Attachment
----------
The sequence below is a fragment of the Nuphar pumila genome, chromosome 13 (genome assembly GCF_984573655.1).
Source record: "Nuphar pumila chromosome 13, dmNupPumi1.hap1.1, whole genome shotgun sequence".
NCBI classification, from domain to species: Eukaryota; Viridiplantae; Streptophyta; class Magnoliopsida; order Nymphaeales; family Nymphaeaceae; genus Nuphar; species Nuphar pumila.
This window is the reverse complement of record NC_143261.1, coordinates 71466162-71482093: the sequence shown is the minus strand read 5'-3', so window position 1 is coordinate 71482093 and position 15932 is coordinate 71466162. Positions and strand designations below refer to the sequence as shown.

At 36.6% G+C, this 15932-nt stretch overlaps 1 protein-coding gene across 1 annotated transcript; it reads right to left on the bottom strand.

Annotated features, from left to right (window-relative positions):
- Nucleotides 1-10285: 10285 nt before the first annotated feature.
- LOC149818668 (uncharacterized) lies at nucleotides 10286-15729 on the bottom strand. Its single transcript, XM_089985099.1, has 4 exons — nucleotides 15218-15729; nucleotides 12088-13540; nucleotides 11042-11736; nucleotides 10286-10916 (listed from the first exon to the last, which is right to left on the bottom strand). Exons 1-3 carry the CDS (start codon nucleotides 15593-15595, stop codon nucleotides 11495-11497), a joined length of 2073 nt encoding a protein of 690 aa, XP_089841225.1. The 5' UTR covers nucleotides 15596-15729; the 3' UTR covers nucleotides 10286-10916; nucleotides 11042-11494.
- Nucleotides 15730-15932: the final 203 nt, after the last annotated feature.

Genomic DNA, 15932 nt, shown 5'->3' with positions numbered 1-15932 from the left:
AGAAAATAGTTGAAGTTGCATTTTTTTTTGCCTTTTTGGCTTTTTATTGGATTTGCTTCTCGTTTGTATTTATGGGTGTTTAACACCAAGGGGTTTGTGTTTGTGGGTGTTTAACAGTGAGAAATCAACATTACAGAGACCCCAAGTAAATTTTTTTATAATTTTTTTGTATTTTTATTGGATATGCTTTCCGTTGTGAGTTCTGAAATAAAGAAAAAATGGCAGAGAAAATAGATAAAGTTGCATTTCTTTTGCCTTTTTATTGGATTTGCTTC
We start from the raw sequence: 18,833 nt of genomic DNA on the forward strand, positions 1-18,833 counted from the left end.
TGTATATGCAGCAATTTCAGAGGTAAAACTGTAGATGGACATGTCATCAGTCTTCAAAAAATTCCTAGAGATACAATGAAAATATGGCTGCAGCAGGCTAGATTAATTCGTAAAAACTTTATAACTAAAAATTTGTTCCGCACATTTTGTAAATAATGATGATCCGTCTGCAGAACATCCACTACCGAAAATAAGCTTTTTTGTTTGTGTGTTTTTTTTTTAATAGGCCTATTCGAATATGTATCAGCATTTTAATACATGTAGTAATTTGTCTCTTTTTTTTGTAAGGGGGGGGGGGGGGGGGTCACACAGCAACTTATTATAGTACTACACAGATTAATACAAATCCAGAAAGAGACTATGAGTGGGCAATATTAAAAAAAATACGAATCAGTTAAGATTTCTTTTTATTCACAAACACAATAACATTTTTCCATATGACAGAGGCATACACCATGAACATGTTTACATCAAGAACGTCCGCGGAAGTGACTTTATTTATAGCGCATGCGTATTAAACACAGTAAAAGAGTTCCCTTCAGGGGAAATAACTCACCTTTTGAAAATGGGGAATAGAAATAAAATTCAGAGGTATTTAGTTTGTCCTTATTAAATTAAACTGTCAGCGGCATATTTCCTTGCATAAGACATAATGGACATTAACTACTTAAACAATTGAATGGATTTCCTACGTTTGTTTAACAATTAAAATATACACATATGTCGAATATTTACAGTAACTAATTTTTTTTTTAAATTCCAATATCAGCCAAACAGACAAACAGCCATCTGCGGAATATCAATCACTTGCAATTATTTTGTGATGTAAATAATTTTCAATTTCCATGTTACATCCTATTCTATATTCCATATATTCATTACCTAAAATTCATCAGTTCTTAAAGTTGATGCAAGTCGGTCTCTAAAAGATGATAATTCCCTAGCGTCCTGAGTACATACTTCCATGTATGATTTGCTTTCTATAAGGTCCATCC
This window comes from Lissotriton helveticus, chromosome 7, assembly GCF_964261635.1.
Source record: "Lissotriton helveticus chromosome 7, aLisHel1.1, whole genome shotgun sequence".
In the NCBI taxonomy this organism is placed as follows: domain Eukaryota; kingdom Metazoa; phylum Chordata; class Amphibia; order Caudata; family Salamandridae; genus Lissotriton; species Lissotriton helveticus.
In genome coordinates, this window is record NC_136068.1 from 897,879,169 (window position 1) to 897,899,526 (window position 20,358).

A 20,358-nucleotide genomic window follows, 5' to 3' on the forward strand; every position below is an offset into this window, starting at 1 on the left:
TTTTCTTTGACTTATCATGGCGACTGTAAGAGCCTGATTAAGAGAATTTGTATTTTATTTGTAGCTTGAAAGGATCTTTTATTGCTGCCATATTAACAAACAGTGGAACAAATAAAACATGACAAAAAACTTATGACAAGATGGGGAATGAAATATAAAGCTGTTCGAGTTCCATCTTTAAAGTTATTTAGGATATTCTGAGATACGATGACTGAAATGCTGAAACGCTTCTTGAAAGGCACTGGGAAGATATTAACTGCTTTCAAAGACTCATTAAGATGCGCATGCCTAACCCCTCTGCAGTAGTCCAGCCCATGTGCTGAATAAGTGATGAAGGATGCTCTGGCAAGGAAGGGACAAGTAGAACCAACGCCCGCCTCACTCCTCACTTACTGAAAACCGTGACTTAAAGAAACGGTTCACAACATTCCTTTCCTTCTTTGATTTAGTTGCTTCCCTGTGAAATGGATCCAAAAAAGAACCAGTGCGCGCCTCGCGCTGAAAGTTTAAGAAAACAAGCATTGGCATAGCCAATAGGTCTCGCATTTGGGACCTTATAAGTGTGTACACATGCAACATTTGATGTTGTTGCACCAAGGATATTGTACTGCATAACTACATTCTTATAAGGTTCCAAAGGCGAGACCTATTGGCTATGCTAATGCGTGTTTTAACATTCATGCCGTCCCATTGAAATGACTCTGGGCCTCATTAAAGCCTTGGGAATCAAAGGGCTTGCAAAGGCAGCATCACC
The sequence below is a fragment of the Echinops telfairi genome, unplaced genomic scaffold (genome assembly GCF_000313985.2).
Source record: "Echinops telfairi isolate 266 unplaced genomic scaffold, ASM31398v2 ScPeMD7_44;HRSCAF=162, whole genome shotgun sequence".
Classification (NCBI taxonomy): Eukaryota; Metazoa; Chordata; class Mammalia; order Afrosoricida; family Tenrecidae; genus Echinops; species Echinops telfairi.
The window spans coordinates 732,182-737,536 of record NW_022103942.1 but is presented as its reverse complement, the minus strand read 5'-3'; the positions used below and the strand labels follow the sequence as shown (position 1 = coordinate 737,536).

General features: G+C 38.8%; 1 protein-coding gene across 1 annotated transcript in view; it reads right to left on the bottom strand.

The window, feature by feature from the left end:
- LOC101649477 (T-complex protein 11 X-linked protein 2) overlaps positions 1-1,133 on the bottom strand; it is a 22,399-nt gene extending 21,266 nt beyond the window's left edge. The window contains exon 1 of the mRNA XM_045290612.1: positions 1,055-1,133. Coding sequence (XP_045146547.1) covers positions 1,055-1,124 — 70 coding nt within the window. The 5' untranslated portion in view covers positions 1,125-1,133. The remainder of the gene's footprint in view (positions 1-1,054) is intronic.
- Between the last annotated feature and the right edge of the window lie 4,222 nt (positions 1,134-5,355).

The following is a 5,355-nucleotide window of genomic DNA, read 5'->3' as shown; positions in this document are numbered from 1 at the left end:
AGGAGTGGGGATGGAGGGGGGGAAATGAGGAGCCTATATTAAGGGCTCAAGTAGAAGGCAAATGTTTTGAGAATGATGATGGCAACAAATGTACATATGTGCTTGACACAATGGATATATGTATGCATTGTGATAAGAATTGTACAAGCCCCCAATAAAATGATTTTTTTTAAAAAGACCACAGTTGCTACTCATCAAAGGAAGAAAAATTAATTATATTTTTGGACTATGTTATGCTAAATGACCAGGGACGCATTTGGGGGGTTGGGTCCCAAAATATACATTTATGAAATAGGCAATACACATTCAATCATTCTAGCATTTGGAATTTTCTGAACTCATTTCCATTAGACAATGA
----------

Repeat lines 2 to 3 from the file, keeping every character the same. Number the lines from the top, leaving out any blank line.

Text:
Source record: "Nuphar pumila chromosome 13, dmNupPumi1.hap1.1, whole genome shotgun sequence".
NCBI classification, from domain to species: Eukaryota; Viridiplantae; Streptophyta; class Magnoliopsida; order Nymphaeales; family Nymphaeaceae; genus Nuphar; species Nuphar pumila.